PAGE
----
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The Florida Catholic

St. Clare Parish expands catechesis program

NORTH PALM BEACH  |  Catechesis of the Good Shepherd, the innovative religious formation method for children as young as 3 years old, began in February at St. Clare Parish in North Palm Beach. The learning environment, called an atrium, is set up in the former choir loft inside St. Clare Church.

Father Nick Zrallack, who has been St. Clare’s parish administrator since July 2023, said the church organ and choir moved to the front of the church long before he arrived. The space had been used for storage and overflow seating at Christmas and Easter. 

“The church itself is large,” he said. “You can seat lots of people, so the need for overflow space isn’t as great as a dedicated space for something like this.”

Level 1 of Catechesis of the Good Shepherd (for ages 3 to 6), which offers hands-on instruction using methods developed by Italian physician and educator Maria Montessori, is being offered between Sunday morning Masses from 10:30 to 11:30. The certified instructor is Liliana Soto-Cabrera, diocesan coordinator of faith formation.

Catechesis of the Good Shepherd started in Rome in the 1950s with two Catholic laywomen — Sophia Cavalletti, a Scripture scholar, and Gianna Gobbi, a Montessori teacher — who formed a partnership to test how Montessori’s methods could be applied to the religious formation of children. Studies have shown that the program has been effective in giving children an enduring foundation in the Catholic faith.

Father Zrallack, who was ordained a priest in 2020, said he had done some independent study while in the seminary on religious education of children and liked what he discovered about Catechesis of the Good Shepherd. He had been hoping for an opportunity to offer it in a parish.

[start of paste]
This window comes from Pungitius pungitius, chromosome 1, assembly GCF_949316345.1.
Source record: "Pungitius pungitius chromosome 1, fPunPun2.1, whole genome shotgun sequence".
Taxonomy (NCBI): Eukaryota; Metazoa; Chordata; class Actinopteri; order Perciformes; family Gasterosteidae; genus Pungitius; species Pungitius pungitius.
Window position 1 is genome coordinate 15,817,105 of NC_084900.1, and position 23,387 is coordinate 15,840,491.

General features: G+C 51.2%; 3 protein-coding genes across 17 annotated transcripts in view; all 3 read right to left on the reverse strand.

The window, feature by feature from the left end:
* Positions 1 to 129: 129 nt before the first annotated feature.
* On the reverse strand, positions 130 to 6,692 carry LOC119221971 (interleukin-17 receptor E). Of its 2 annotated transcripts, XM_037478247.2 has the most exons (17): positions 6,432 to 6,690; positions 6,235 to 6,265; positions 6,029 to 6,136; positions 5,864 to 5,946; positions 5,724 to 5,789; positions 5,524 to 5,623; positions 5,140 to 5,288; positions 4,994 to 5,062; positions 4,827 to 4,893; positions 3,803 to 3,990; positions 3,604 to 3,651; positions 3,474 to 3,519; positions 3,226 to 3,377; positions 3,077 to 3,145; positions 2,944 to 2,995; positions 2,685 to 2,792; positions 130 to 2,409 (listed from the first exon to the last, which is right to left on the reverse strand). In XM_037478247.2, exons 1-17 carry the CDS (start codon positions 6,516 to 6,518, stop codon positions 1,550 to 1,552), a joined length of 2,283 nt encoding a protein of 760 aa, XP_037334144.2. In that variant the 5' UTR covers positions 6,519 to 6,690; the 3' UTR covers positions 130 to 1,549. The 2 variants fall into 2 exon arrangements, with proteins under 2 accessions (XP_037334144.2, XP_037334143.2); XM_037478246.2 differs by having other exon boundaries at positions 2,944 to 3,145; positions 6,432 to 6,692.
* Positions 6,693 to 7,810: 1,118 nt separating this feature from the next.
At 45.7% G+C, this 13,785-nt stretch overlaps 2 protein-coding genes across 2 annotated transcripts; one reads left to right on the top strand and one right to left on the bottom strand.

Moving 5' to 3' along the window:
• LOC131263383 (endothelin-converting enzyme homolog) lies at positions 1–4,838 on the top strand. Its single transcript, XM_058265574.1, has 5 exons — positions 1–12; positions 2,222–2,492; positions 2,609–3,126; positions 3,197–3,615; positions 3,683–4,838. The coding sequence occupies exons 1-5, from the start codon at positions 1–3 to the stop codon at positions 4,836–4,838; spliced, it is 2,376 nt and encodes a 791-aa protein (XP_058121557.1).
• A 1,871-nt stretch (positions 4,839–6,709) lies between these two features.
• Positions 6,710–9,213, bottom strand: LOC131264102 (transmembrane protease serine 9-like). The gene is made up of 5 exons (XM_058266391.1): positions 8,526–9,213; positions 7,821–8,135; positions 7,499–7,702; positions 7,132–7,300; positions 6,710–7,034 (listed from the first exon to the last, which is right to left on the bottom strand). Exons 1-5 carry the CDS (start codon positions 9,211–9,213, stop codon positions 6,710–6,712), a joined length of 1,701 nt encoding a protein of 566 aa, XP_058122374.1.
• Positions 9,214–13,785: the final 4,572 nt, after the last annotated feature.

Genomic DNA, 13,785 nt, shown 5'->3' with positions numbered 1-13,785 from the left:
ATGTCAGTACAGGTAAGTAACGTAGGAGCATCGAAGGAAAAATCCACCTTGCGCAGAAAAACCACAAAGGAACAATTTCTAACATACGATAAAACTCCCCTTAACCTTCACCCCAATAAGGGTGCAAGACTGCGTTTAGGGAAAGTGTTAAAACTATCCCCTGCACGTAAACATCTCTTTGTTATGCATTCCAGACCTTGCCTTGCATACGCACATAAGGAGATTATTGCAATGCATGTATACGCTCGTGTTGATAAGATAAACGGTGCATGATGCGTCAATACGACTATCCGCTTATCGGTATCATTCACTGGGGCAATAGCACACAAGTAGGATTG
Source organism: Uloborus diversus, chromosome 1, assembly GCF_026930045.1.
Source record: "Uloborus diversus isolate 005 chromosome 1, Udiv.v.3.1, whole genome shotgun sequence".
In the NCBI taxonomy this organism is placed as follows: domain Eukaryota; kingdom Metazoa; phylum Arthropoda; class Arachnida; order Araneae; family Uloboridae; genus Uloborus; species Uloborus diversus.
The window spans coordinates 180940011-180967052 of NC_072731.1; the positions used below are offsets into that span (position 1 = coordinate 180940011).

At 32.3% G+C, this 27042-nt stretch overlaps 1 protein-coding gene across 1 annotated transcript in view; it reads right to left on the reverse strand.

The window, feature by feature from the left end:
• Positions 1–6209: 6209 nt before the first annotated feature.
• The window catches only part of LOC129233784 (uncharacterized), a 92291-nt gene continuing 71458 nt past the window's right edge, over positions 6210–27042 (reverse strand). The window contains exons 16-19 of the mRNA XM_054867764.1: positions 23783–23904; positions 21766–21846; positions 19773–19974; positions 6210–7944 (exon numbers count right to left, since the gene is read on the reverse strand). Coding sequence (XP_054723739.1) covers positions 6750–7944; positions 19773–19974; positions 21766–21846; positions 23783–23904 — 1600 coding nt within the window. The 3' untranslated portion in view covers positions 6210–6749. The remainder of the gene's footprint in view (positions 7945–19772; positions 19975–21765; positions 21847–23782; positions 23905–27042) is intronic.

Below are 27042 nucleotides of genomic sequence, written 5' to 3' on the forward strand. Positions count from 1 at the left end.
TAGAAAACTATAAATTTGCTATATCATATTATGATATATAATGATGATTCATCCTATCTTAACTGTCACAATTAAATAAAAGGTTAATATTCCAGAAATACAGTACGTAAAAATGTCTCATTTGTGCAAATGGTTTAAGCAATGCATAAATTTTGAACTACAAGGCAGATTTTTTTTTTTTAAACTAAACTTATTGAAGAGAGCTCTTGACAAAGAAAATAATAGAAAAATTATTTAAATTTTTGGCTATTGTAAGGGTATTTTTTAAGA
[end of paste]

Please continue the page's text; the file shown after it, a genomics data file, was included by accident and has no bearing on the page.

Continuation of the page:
“They’ve been doing a lot of research to try to find which ones (teaching models) have shown any type of effectiveness that people tracked,” he said. “There aren’t many that have tracked effectiveness over time, but Catechesis of the Good Shepherd has. It’s one of the few that I could find that actually had some sort of data supporting it.”

One of the ways that makes Catechesis of the Good Shepherd stand out from other forms of faith formation for children are the small tools that model items in church, such as a tabernacle, altar, sacred vessels, an ambo (podium) and ambry (container for holy oils), along with child-size materials that teach about various Bible stories.

Bibi Mendoza, St. Clare’s director of religious education, who is training to become a Level 1 instructor, said the Montessori way “feels very peaceful” because it gives the children room to explore.

“They can see all the different parts of the liturgy of the Mass, the vestments of the priest, have their own prayer area, their own area where they can just sit down and be,” she said. “We present the materials to them, and then God pretty much talks to them in their own way, in his own way that they’re developing. Just to be able to see that, it’s very touching. It’s joyful for me.”